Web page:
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PMI awaits 2017 uniform rates

Cigarette manufacturing giant Philip Morris International, Inc. (PMI) has no plan to ask for the repeal of the reformed excise tax law that was enacted in 2012 despite its local unit’s declining market share.

Andre Calantzopoulos, PMI Chief Executive, said the forthcoming unitary rate system for cigarette products by 2017 will be favorable for local cigarette-maker PMFTC, Inc., the foreign firm’s joint venture company with the Lucio Tan group.

“While the initial phase of the excise tax reform was unnecessarily disruptive, we are encouraged that the law envisages the gradual closing of the gap between price tiers to a single one in 2017,” Calantzopoulos said.

“This should compress price gaps, which would position us favorably given the more premium skew of our portfolio, led by Marlboro, and our national distribution network,” he added.

During the sin tax reform act deliberation, the government’s fiscal and health authorities had proposed for the immediate implementation of a unitary rate as early as January, 2013, but it was opposed by PMFTC.

In 2013, the government raised taxes on cigarettes to P12 a pack for low-end brands and P25 for higher-priced brands, a hefty increase compared with levies ranging from P1 to P12 for the past 16-years.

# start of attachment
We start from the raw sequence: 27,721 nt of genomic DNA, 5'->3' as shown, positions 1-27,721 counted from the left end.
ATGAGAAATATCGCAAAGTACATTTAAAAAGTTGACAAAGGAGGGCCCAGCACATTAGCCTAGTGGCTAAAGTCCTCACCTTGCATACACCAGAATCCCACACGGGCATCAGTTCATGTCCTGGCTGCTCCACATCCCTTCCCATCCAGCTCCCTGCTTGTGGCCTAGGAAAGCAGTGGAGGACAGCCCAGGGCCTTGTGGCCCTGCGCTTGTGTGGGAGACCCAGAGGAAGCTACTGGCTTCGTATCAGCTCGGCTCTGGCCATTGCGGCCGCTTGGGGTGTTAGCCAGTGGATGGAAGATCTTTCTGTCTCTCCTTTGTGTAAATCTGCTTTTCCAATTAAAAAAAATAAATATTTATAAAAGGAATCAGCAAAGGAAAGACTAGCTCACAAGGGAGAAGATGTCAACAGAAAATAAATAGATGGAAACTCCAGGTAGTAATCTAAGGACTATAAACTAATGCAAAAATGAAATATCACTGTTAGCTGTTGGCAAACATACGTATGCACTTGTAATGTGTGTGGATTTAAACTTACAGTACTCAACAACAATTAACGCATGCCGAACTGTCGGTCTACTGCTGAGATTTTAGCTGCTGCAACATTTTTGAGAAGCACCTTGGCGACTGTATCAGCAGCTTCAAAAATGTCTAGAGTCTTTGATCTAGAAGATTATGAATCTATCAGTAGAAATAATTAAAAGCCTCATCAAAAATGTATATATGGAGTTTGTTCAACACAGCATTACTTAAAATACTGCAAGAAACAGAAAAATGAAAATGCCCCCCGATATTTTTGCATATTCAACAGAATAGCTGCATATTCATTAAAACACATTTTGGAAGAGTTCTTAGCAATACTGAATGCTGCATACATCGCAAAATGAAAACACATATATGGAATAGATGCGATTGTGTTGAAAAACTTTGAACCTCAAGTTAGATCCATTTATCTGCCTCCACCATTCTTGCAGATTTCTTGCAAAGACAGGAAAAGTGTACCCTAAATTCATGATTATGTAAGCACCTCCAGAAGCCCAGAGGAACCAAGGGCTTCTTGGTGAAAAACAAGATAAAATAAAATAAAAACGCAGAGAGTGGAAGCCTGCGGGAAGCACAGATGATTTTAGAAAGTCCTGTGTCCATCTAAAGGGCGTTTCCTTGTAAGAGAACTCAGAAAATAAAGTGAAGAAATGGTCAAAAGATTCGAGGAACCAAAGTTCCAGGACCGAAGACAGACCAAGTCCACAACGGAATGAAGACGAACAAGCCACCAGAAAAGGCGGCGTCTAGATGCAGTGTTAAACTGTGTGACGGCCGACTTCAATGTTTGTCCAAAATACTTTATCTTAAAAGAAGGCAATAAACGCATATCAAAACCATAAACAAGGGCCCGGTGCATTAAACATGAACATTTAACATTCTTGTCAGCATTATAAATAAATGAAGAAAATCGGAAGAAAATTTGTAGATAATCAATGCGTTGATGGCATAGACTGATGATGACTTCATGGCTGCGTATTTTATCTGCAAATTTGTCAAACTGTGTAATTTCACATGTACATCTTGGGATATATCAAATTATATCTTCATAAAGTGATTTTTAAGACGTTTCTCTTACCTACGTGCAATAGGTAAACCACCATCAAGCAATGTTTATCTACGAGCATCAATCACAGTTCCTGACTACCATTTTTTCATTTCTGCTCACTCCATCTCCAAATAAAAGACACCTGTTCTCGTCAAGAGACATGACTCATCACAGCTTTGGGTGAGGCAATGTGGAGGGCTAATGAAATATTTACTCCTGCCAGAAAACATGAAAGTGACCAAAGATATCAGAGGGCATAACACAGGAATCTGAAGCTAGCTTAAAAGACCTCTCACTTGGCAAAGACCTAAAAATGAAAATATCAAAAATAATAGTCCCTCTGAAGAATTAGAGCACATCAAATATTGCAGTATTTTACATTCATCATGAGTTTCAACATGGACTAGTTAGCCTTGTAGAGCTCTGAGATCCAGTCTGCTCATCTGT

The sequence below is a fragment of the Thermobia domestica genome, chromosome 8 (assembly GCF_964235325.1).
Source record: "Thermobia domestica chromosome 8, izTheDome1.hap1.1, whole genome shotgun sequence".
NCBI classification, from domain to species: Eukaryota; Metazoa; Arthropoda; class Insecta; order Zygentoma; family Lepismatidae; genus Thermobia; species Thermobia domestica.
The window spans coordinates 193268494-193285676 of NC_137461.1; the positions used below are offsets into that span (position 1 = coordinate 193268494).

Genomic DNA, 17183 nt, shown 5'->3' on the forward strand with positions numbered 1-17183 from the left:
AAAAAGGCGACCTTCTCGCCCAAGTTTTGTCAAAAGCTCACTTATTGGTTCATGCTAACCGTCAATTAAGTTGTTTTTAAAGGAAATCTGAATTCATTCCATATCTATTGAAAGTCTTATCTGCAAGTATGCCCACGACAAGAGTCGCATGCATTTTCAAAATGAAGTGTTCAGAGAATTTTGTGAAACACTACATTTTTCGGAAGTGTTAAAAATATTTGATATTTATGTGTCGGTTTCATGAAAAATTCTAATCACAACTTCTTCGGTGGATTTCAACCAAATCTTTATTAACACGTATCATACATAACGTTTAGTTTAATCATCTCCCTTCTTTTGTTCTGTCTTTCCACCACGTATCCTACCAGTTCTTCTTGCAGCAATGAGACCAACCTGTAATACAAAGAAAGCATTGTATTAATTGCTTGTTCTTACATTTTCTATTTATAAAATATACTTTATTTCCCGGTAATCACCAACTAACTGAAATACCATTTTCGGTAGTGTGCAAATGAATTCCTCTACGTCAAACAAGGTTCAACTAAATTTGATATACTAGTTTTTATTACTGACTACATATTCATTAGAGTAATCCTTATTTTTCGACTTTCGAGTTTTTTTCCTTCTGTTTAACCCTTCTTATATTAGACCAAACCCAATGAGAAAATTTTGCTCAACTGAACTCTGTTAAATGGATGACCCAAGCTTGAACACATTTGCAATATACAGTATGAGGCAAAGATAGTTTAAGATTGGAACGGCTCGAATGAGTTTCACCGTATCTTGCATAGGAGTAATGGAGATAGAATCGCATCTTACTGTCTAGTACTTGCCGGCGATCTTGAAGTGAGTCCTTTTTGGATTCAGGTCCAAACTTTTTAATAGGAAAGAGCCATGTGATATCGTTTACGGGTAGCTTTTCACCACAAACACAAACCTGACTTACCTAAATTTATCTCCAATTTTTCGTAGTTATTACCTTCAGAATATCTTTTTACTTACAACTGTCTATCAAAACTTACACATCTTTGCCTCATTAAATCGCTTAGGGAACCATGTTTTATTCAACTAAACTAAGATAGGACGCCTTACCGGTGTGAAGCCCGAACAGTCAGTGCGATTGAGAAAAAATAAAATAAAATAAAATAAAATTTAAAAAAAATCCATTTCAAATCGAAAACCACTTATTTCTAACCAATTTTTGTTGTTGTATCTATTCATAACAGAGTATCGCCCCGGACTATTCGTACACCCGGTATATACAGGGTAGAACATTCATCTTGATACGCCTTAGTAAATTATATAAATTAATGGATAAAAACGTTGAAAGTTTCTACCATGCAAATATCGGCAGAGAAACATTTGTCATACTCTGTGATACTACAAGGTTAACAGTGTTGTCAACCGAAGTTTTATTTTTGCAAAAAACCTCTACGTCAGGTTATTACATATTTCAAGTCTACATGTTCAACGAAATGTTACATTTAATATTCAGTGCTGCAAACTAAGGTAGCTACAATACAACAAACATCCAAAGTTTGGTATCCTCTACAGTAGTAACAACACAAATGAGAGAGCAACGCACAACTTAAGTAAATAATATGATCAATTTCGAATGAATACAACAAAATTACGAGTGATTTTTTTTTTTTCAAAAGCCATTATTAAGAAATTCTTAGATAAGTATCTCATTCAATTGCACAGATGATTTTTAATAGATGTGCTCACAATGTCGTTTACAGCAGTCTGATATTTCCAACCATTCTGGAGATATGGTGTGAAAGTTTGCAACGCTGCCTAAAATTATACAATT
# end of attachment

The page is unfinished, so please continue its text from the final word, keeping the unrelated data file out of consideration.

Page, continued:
By 2017, excise tax for low-end brands will increase 150 percent, while the levy for high-end brands will rise 20 percent in the same period. The government will then arrive at a uniform rate of P30 on each pack for both low- and higher-end categories.

But despite Philippines’ new excise tax regime, Calantzopoulos said the country’s potential for profitability has remained strong.

“Like Indonesia, it [Philippines] benefits from a growing adult population and has witnessed continued economic improvements, backed by an expanding steady stream of remittances from overseas Filipino workers,” the PMI official said.

Earlier, PMI reported that its shipment volume to the Philippines declined by more than a quarter last year, or at a much faster pace compared with the drop in the country’s cigarette output.

PMI said that the country’s cigarette industry fell 15.6 percent in 2013, while PMFTC’s output dropped by a hefty 26.2 percent.